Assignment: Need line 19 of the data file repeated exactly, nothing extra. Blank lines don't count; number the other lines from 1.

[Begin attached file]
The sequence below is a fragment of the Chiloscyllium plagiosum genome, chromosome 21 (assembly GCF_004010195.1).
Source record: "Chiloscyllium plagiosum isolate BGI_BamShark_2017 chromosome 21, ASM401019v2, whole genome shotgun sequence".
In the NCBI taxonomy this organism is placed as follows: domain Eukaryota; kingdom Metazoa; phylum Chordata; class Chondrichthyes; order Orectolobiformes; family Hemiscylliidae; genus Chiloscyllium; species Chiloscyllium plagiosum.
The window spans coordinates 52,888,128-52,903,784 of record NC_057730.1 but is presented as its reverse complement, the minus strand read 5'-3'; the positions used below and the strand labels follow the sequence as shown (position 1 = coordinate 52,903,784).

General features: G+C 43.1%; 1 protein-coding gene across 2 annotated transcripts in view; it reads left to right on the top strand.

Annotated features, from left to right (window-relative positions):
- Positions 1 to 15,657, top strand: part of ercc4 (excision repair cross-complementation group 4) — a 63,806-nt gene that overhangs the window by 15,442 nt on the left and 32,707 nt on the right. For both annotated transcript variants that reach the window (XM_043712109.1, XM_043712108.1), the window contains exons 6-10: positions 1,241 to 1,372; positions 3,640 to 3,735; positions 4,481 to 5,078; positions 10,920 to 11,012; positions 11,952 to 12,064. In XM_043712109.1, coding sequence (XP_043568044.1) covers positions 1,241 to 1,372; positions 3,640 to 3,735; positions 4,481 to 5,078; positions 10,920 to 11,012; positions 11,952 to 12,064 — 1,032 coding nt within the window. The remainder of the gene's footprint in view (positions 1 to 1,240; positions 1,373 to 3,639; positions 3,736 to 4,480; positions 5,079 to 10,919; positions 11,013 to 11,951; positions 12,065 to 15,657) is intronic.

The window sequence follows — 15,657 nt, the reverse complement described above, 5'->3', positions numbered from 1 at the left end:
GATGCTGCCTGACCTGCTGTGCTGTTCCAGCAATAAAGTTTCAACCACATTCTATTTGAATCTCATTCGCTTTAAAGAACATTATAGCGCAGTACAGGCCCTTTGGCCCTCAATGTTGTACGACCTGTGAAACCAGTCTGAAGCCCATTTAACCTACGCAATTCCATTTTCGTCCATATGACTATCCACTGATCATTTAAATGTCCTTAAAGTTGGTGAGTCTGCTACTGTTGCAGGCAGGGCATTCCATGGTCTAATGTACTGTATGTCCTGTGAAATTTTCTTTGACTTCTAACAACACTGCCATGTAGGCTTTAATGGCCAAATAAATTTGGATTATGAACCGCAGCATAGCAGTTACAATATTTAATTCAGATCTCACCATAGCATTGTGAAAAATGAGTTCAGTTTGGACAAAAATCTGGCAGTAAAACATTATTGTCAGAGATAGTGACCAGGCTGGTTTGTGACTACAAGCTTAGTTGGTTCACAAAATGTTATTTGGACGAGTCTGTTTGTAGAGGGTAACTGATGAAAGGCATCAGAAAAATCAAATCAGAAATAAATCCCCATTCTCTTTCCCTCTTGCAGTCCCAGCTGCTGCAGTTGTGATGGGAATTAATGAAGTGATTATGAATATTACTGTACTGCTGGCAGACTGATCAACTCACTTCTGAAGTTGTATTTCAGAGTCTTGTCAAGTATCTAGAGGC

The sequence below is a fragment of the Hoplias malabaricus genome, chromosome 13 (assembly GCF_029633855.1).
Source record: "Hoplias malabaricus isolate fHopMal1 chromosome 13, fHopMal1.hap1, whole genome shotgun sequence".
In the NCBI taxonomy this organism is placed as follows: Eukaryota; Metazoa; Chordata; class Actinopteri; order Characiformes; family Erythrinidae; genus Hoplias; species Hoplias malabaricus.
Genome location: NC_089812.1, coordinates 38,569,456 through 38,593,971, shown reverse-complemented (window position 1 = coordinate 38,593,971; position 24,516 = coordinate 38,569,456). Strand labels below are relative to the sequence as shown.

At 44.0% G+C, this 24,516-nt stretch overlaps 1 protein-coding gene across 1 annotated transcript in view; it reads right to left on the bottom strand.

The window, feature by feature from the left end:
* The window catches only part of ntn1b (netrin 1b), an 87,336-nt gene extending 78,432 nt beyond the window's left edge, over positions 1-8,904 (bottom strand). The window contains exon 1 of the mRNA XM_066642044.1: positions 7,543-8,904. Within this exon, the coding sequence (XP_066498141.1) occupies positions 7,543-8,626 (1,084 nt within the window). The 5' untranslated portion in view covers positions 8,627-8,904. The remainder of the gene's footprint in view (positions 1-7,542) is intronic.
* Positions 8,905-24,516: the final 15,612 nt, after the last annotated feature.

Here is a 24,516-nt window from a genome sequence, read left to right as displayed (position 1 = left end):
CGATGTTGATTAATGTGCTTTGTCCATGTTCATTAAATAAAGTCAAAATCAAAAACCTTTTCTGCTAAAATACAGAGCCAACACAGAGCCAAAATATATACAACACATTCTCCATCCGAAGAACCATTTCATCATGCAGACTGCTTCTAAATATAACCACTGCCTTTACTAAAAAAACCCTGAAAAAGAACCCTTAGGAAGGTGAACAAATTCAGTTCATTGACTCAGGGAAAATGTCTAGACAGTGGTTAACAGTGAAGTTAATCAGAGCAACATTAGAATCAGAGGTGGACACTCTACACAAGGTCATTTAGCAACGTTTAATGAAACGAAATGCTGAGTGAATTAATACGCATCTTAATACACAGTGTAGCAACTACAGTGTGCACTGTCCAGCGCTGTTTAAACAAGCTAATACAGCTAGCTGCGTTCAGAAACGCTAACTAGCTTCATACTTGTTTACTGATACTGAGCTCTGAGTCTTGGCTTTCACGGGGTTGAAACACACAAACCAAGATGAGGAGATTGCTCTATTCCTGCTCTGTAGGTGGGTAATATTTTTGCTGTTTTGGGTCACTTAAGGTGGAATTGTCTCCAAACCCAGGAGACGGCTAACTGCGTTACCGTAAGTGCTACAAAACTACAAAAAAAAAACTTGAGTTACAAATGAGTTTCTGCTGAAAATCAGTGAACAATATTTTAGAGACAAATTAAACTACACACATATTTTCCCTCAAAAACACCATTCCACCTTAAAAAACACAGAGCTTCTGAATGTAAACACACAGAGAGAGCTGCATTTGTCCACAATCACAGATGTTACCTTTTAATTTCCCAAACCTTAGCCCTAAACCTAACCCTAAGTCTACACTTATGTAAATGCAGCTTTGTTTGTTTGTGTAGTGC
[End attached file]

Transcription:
CGATGTTGATTAATGTGCTTTGTCCATGTTCATTAAATAAAGTCAAAATCAAAAACCTTTTCTGCTAAAATACAGAGCCAACACAGAGCCAAAATATATACAACACATTCTCCATCCGAAGAACCATTTCATCATGCAGACTGCTTCTAAATATAACCACTGCCTTTACTAAAAAAACCCTGAAAAAGAACCCTTAGGAAGGTGAACAAATTCAGTTCATTGACTCAGGGAAAATGTCTAGACAGTGGTTAACAGTGAAGTTAATCAGAGCAACATTAGAATCAGAGGTGGACACTCTACACAAGGTCATTTAGCAACGTTTAATGAAACGAAATGCTGAGTGAATTAATACGCATCTTAATACACAGTGTAGCAACTACAGTGTGCACTGTCCAGCGCTGTTTAAACAAGCTAATACAGCTAGCTGCGTTCAGAAACGCTAACTAGCTTCATACTTGTTTACTGATACTGAGCTCTGAGTCTTGGCTTTCACGGGGTTGAAACACACAAACCAAGATGAGGAGATTGCTCTATTCCTGCTCTGTAGGTGGGTAATATTTTTGCTGTTTTGGGTCACTTAAGGTGGAATTGTCTCCAAACCCAGGAGACGGCTAACTGCGTTACCGTAAGTGCTACAAAACTACAAAAAAAAAACTTGAGTTACAAATGAGTTTCTGCTGAAAATCAGTGAACAATATTTTAGAGACAAATTAAACTACACACATATTTTCCCTCAAAAACACCATTCCACCTTAAAAAACACAGAGCTTCTGAATGTAAACACACAGAGAGAGCTGCATTTGTCCACAATCACAGATGTTACCTTTTAATTTCCCAAACCTTAGCCCTAAACCTAACCCTAAGTCTACACTTATGTAAATGCAGCTTTGTTTGTTTGTGTAGTGC